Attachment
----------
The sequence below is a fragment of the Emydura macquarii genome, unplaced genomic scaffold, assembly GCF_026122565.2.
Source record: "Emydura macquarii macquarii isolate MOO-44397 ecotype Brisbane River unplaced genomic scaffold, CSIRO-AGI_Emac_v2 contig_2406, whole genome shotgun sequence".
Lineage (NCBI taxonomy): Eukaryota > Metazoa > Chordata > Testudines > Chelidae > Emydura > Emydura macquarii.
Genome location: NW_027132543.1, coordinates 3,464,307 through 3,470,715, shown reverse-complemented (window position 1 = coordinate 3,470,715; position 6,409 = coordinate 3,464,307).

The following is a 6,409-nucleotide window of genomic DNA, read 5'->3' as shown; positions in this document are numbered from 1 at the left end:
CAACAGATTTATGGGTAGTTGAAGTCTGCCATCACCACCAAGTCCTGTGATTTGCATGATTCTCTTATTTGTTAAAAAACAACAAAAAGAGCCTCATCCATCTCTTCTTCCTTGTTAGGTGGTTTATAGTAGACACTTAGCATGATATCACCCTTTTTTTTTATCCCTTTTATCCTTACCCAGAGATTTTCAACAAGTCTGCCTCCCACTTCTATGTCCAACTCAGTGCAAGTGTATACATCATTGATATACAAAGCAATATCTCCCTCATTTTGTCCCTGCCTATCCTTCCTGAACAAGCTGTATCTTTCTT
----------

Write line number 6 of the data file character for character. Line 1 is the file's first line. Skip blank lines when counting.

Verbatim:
CAACAGATTTATGGGTAGTTGAAGTCTGCCATCACCACCAAGTCCTGTGATTTGCATGATTCTCTTATTTGTTAAAAAACAACAAAAAGAGCCTCATCCATCTCTTCTTCCTTGTTAGGTGGTTTATAGTAGACACTTAGCATGATATCACCCTTTTTTTTTATCCCTTTTATCCTTACCCAGAGATTTTCAACAAGTCTGCCTCCCACTTCTATGTCCAACTCAGTGCAAGTGTATACATCATTGATATACAAAGCAATATCTCCCTCATTTTGTCCCTGCCTATCCTTCCTGAACAAGCTGTATCTTTCTT